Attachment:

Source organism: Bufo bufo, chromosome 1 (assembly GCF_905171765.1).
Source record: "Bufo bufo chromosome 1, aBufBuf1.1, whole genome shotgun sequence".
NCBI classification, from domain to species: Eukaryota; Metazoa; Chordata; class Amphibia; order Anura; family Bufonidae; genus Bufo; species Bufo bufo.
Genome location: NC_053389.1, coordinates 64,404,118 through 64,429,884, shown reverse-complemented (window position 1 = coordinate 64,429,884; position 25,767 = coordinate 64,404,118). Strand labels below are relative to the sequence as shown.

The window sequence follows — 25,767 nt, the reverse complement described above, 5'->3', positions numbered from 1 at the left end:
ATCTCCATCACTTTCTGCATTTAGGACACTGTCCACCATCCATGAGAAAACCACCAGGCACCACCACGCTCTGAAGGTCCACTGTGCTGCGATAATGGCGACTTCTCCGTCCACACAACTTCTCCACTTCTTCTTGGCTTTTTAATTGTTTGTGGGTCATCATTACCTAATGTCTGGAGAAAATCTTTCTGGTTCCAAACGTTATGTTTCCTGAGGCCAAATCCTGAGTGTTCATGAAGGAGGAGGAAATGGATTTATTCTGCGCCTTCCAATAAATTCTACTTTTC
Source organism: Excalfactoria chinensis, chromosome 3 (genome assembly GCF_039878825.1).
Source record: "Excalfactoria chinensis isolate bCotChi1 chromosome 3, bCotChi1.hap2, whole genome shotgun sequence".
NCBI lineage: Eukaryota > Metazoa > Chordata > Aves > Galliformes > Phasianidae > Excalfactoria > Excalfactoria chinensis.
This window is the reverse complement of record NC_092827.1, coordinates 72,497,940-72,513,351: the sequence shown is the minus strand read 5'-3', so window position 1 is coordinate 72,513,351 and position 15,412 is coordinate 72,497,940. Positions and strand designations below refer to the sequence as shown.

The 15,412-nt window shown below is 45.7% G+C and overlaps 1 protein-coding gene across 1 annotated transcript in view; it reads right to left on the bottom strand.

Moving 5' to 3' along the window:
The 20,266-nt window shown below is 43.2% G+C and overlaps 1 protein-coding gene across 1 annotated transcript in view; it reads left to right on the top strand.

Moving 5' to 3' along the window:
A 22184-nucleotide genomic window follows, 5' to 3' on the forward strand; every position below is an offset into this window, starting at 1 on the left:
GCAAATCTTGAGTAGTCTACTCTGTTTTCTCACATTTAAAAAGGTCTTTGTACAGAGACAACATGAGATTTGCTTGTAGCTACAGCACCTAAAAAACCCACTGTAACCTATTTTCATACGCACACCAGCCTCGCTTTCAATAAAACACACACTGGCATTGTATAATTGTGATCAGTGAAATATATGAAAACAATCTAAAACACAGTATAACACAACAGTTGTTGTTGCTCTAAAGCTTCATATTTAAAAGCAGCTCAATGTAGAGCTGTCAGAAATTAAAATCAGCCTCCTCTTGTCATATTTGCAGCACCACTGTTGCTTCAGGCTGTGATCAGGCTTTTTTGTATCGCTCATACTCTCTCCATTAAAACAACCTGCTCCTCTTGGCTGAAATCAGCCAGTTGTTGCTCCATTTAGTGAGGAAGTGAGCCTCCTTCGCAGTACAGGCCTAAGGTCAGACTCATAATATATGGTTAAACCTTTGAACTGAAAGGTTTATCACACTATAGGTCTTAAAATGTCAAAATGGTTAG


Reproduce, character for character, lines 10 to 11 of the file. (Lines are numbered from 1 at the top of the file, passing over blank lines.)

This window is the reverse complement of record NC_092827.1, coordinates 72,497,940-72,513,351: the sequence shown is the minus strand read 5'-3', so window position 1 is coordinate 72,513,351 and position 15,412 is coordinate 72,497,940. Positions and strand designations below refer to the sequence as shown.

The 15,412-nt window shown below is 45.7% G+C and overlaps 1 protein-coding gene across 1 annotated transcript in view; it reads right to left on the bottom strand.